Do you suffer from ‘desk envy’? I experienced it recently after reading a series of author interviews. In each article, the worthy scribe described their favourite writing venue. For instance: “I sit by my pool in the Algarve with a G&T” or, “at the kitchen table in my French farmhouse with a large cup of coffee”.
I never knew that the humble writing nook could be so aspirational, so Homes and Gardens, dependent on décor, atmosphere, and even what one wears.
“Oh, I just slip on a caftan hand-embroidered with gold thread that I bought in a Moroccan bazaar” or “a onesie with fluffy slippers”. Eugh!
Actually, the most important element of a writer’s wardrobe is underwear, preferably the older and baggier the better. Think big knickers where the elastic parts company with the fabric for most of your circumference. Bridget Jones eat your heart out!
Of course, like most writers, I have fantasy writing venues such as a small pavilion by a stream or a venerable library that smells enticingly of old books.
But reality is far more humble.
Like me, I suspect that most writers are nomadic in their habits.
On hot days, you might try working in the garden. However, be prepared to compete with distractions such as traffic noise, wind, wasps and unsightly plants. (I can never resist the temptation to grab a pair of pruning shears).
Libraries work for some. But, unfortunately, not for me. I can never resist the temptation of a quick kip. Years ago, when studying for law exams in my lunch-hour, I piled books onto the library desk only to end up snoozing with my head on my arm, enjoying a well-earned respite from the office. It certainly beat trying to get 40 winks in a cubicle of the Ladies’ with my head resting on the loo-roll holder!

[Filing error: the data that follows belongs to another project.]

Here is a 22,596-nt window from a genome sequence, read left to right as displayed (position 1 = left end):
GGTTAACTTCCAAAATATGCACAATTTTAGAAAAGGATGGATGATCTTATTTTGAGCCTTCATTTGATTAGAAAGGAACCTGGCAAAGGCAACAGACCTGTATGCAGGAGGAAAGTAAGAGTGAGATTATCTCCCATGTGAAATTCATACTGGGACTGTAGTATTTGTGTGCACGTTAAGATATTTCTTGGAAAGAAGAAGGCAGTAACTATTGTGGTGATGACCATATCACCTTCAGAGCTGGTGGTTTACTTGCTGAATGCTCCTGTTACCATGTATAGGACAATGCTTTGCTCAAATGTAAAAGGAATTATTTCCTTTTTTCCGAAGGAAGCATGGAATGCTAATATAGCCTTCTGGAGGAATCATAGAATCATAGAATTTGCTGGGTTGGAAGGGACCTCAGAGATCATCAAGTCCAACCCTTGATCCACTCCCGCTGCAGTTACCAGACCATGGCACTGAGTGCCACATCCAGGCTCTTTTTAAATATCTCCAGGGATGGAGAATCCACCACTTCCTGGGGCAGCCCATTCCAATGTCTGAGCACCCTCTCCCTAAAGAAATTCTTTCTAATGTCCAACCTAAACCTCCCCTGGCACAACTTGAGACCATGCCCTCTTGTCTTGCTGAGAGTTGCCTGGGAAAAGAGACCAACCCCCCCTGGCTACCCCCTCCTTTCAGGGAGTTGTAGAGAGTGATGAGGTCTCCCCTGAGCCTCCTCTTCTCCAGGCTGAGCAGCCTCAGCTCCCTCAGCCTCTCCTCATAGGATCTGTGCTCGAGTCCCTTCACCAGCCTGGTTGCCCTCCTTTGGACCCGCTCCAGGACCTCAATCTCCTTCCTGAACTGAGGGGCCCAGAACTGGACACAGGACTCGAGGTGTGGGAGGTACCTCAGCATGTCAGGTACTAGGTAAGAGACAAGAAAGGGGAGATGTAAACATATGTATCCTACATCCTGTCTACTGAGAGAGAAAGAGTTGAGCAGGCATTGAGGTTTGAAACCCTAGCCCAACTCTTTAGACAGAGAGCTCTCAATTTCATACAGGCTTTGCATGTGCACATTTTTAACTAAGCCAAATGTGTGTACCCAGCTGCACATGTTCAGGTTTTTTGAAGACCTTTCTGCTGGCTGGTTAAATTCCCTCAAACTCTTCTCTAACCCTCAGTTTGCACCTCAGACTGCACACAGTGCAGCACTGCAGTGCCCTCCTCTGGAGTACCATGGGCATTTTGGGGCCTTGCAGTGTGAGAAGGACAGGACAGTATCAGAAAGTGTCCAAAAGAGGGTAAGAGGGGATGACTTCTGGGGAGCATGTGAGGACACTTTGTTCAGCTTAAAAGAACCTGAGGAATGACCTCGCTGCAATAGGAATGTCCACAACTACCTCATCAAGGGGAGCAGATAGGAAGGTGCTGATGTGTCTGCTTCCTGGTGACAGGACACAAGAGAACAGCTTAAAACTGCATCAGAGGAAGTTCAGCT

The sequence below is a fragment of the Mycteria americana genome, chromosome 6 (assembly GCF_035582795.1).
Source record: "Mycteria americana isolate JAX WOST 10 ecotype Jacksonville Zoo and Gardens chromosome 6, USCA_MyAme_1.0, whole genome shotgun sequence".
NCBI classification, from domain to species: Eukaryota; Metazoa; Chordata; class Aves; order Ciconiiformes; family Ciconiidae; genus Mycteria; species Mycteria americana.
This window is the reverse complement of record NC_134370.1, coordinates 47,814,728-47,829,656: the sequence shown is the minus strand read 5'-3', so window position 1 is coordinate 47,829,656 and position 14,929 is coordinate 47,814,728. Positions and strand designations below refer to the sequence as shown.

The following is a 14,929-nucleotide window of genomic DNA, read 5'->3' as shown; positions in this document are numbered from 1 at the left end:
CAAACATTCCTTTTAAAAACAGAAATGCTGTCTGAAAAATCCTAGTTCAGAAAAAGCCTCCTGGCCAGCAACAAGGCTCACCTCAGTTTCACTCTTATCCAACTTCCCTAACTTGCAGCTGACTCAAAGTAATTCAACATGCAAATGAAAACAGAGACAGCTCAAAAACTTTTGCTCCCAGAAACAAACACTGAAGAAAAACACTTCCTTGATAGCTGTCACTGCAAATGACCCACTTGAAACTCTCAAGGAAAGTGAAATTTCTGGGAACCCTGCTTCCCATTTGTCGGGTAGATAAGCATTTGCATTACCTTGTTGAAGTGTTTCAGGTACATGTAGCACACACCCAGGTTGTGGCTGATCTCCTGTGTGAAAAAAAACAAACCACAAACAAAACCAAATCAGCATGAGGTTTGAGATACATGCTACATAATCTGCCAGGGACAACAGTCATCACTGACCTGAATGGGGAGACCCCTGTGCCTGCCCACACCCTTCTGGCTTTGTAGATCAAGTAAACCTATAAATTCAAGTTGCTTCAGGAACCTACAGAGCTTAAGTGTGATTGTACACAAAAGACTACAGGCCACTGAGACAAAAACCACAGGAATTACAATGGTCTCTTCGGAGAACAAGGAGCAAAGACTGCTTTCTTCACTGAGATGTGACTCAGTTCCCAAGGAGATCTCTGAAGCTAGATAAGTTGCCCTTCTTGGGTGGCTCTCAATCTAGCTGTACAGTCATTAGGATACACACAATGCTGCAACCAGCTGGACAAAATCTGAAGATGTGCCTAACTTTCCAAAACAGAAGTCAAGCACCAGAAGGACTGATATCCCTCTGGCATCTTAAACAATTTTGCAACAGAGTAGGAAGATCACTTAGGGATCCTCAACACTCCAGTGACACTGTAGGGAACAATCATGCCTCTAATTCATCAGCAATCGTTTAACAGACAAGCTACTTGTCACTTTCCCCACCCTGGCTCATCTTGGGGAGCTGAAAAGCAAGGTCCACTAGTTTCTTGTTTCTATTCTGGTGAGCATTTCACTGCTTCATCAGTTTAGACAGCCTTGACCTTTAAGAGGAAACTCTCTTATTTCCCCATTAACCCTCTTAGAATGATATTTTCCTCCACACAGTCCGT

Some writers work at the kitchen table. But how about all those people plodding in and out for a cup of tea? Or a biscuit? Or, worst of all, a chat? If you’re there, you’re ‘spare’ and therefore available for consultation on problems ranging from blocked drains to homework.
Other authors claim to write reams in coffee-shops. But unless you shamelessly string out one latte for five hours or have a balloon-sized bladder, you’ll have to leave your post at some point to re-order or visit the loo. And how do you do that without having to pack up all your kit and take it with you? On lone visits to libraries or cafes, I spend more time packing and unpacking than working.
When it comes to writing, it’s not so much the location that matters as finding a modicum of peace, a comfortable chair and a desk with sufficient space for your clutter. The best writing spots are also dictated by the type of work.
My favourites are:
- a lean-to desk under the bedroom window (lashed up by my husband with just enough space for a laptop – ideal for writing without distraction);
- the dining-room table (ideal for editing with plenty of space for files, plastic wallets, sticky notes etc.) and,
- the ironing-board (adjustable, portable and perfect for books and research materials).
All of which proves that you don’t need a purpose-built studio or a swanky holiday home – just lots of application and a quiet corner. Wherever you work well is the best place for you.